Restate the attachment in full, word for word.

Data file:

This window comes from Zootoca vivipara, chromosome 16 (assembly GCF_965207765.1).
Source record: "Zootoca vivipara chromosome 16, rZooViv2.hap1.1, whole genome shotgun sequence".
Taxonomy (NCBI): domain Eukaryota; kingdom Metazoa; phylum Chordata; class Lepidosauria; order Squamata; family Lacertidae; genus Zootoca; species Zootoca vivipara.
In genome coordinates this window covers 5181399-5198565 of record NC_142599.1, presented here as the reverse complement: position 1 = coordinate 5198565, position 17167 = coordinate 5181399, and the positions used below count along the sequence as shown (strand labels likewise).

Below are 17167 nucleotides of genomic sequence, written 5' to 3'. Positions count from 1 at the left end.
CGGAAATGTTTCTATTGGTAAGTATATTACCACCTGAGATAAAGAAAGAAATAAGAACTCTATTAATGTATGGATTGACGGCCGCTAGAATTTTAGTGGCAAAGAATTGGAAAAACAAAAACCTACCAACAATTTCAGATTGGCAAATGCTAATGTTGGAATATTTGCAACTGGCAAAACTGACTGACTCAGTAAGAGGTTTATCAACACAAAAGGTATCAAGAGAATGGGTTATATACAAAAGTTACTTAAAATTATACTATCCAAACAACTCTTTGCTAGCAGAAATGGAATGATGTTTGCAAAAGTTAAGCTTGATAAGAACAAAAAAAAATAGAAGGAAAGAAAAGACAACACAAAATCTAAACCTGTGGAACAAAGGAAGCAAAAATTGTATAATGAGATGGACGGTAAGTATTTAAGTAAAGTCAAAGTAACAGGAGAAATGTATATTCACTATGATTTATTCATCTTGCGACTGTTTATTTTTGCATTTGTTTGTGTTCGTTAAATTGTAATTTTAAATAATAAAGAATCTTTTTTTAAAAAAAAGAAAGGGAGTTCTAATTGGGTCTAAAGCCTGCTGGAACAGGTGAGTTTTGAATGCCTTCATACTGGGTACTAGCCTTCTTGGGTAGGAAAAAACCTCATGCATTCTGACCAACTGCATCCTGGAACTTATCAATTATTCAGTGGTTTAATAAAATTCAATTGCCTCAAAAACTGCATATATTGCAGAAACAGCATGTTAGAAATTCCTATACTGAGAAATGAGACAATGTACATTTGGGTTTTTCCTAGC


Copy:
This window comes from Zootoca vivipara, chromosome 16 (assembly GCF_965207765.1).
Source record: "Zootoca vivipara chromosome 16, rZooViv2.hap1.1, whole genome shotgun sequence".
Taxonomy (NCBI): domain Eukaryota; kingdom Metazoa; phylum Chordata; class Lepidosauria; order Squamata; family Lacertidae; genus Zootoca; species Zootoca vivipara.
In genome coordinates this window covers 5181399-5198565 of record NC_142599.1, presented here as the reverse complement: position 1 = coordinate 5198565, position 17167 = coordinate 5181399, and the positions used below count along the sequence as shown (strand labels likewise).

Below are 17167 nucleotides of genomic sequence, written 5' to 3'. Positions count from 1 at the left end.
CGGAAATGTTTCTATTGGTAAGTATATTACCACCTGAGATAAAGAAAGAAATAAGAACTCTATTAATGTATGGATTGACGGCCGCTAGAATTTTAGTGGCAAAGAATTGGAAAAACAAAAACCTACCAACAATTTCAGATTGGCAAATGCTAATGTTGGAATATTTGCAACTGGCAAAACTGACTGACTCAGTAAGAGGTTTATCAACACAAAAGGTATCAAGAGAATGGGTTATATACAAAAGTTACTTAAAATTATACTATCCAAACAACTCTTTGCTAGCAGAAATGGAATGATGTTTGCAAAAGTTAAGCTTGATAAGAACAAAAAAAAATAGAAGGAAAGAAAAGACAACACAAAATCTAAACCTGTGGAACAAAGGAAGCAAAAATTGTATAATGAGATGGACGGTAAGTATTTAAGTAAAGTCAAAGTAACAGGAGAAATGTATATTCACTATGATTTATTCATCTTGCGACTGTTTATTTTTGCATTTGTTTGTGTTCGTTAAATTGTAATTTTAAATAATAAAGAATCTTTTTTTAAAAAAAAGAAAGGGAGTTCTAATTGGGTCTAAAGCCTGCTGGAACAGGTGAGTTTTGAATGCCTTCATACTGGGTACTAGCCTTCTTGGGTAGGAAAAAACCTCATGCATTCTGACCAACTGCATCCTGGAACTTATCAATTATTCAGTGGTTTAATAAAATTCAATTGCCTCAAAAACTGCATATATTGCAGAAACAGCATGTTAGAAATTCCTATACTGAGAAATGAGACAATGTACATTTGGGTTTTTCCTAGC